Supreme Court Determines the Fate of Roe v. Wade

Erin Schaff/The New York Times via AP, Pool

On Wednesday, the Supreme Court will begin hearing arguments in the case of Dobbs v. Jackson Women’s Health Organization, a Mississippi law that makes abortion illegal after the first 15 weeks of pregnancy. It’s been called the “biggest abortion case in decades,” and it may serve to prove how effectively Donald Trump delivered on his promises to appoint Supreme Court judges who would overturn Roe v. Wade.


This case isn’t the first abortion case the Court has begun to hear this term, as Amy Howe reports at SCOTUS Blog:

Wednesday’s argument in Dobbs, which involves a Mississippi ban on almost all abortions after the 15th week of pregnancy, comes 30 days after the court heard arguments in another consequential abortion controversy: a pair of challenges to a six-week abortion ban that took effect in Texas on Sept. 1. In the Texas cases, the justices will decide whether abortion providers or the federal government can sue to block the law’s unusual private-enforcement structure. The Texas cases, however, do not formally present the question of whether Roe and Casey should remain valid.

As arguments begin this week in the Mississippi case, we can definitely expect to hear the usual chorus from the left on how conservatives want to impose their morality on everyone. Vox is already posting articles featuring images of women dressed as characters from the ridiculous Handmaid’s Tale television show.

Not only is this type of handwringing overdramatic, but it’s also flat-out wrong. If Roe were to no longer be the “law of the land,” as pro-abortion forces love to remind us, we wouldn’t all of a sudden fall under a regime in which abortions would only take place in back alleys or with coat hangers. Nobody would have to dispatch a doctor to save the day after a botched illegal abortion like Baby summoning her father in Dirty Dancing. This is the future the left wants to you envision if the Supreme Court strikes down Roe.


Instead, the issue of abortion would return to the states, where the founding fathers and the Constitution envisioned a host of issues resting. While it’s true that as many as 26 states could outlaw or restrict abortion if Roe is no longer valid, federalism will rule the day as the issue of abortion would be up to each individual state.

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A conservative ruling on Dobbs will answer the question as to “[w]hether all pre-viability prohibitions on elective abortions are unconstitutional.” Marjorie Dannenfelser of the Susan B. Anthony Lists writes that:

…any version of “yes” to the constitutional question will be a welcome shift away from an absolutist jurisprudence that places the United States among a tiny minority of nations – including notorious human rights violators China and North Korea – that allow elective late-term abortion more than halfway through pregnancy. An answer of “yes” to the question presented also would allow lawmakers to act on new information and their constituents’ will.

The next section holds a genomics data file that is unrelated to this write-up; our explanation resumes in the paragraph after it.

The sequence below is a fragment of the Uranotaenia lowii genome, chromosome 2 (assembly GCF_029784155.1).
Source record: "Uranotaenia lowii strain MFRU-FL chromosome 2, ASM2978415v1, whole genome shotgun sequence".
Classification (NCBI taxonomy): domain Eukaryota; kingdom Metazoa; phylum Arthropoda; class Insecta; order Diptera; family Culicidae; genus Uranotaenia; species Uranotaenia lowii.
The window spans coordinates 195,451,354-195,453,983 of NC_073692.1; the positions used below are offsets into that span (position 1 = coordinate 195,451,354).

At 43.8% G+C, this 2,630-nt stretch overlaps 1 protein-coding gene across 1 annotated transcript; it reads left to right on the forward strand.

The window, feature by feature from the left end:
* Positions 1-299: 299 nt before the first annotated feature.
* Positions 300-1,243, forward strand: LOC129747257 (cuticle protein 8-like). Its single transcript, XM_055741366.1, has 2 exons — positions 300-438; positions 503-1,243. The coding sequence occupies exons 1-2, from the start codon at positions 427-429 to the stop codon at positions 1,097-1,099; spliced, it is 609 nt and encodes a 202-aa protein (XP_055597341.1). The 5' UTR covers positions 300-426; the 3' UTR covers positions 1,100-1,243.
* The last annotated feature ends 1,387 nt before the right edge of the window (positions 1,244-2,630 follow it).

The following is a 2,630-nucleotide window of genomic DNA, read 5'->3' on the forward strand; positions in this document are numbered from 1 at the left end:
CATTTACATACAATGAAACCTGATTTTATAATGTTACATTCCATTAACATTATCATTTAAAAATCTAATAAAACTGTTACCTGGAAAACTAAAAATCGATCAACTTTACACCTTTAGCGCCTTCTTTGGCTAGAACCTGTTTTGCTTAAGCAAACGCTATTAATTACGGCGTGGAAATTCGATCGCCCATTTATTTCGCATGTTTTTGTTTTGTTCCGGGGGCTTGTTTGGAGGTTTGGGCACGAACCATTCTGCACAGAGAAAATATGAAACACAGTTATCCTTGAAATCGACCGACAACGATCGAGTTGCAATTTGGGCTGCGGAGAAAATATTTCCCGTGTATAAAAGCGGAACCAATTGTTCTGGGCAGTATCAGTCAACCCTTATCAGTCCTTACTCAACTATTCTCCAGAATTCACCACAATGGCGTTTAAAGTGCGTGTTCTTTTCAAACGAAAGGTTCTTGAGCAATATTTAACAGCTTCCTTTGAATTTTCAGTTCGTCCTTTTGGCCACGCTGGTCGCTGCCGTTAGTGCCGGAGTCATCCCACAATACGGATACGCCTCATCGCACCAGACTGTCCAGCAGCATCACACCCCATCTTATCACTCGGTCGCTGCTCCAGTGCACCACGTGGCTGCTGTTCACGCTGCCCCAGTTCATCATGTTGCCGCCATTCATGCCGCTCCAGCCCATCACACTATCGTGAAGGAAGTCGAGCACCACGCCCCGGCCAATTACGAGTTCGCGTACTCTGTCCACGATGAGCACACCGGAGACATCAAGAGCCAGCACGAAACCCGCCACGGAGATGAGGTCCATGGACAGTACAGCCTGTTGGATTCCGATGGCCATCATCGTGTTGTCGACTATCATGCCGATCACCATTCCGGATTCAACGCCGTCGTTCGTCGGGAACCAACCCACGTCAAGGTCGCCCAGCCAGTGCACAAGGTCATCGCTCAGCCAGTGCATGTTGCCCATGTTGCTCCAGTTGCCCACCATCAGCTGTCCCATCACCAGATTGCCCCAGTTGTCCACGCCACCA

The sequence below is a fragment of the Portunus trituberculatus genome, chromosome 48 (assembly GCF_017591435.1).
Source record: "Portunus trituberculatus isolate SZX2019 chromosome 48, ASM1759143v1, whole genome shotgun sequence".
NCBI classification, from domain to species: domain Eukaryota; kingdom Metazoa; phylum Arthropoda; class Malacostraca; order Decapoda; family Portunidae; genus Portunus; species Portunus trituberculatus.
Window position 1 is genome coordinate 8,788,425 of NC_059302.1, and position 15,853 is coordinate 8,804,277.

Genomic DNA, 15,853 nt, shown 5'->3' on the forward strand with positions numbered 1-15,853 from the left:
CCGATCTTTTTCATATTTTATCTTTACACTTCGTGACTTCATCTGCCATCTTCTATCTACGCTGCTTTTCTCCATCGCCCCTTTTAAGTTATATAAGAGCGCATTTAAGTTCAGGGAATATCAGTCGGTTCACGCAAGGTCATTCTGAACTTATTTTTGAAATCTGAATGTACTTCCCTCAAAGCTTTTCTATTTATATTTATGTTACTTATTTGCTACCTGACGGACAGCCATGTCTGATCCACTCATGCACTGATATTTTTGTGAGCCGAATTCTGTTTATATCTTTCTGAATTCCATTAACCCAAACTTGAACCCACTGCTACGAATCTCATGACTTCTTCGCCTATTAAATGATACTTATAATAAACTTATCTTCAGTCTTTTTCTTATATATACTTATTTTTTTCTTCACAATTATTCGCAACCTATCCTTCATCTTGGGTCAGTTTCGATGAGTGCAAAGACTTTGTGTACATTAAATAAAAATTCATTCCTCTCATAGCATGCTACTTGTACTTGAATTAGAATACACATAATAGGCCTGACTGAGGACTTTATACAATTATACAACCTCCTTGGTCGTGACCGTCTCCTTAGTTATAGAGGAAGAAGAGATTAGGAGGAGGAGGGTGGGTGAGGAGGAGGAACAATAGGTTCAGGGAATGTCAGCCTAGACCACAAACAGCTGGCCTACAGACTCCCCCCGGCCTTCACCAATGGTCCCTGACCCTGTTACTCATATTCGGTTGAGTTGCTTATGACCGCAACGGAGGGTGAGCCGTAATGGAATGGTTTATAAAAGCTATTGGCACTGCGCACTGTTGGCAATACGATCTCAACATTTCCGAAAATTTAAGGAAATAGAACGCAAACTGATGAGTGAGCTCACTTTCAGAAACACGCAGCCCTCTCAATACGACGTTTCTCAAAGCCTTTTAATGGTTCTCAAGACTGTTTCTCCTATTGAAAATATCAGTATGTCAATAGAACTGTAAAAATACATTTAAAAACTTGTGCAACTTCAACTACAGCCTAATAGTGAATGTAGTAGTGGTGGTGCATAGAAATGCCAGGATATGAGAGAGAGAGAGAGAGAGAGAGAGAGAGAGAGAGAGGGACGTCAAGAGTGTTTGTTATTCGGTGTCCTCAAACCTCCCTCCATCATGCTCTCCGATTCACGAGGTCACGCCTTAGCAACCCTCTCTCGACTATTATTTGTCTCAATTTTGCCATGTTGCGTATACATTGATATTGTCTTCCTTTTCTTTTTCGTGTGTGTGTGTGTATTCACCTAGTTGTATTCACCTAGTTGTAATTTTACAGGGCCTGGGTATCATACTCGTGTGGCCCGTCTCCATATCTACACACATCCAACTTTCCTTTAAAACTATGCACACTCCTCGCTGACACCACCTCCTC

But the ruling on Dobbs could not only undo the terrible rulings in Roe v. Wade and Planned Parenthood v. Casey, but it may also completely change the abortion debate completely.


William McGurn argued in the Wall Street Journal on Monday that, since Roe, the pro-life has had to play completely by the rules of the pro-abortion movement.

He writes:

This is the status quo, the result of what the Supreme Court wrought in both Roe and its progeny, Planned Parenthood v. Casey (1992). In each case, a handful of unelected justices took abortion out of the hands of the American people and instead imposed their own morality on the entire country. In so doing, far from settling the issue, the Supreme Court only nationalized and inflamed the passions that abortion arouses on all sides.

McGurn points out that the issue at stake isn’t so much the legality of abortion nationwide as much as it’s whether the public can make those decisions at the ballot box in state races and referendums.

Pro-lifers aren’t asking the Supreme Court to outlaw abortion. They understand that in a democratic society, this isn’t the court’s job but the people’s—which they can do only by persuading their fellow citizens of the rightness of their cause. In contrast, the way the pro-choice side gets vapors whenever its adherents believe Roe is at stake suggests they know full well how brittle a holding it is. It also underscores how little they trust their fellow Americans to make these decisions themselves.


In other words, the real pro-choice issue is whether voters can decide how their state handles the abortion debate. It’s been nearly half a century since the Supreme Court foisted a one-size-fits-all solution to that debate on us with Roe. It’s time for that reign to end.

A ruling in Dobbs that would return the abortion issue back to the states would finally, in McGurn’s words, “give us back honest victories and fair defeats.” That’s what the pro-life movement needs in our efforts to change hearts and minds.


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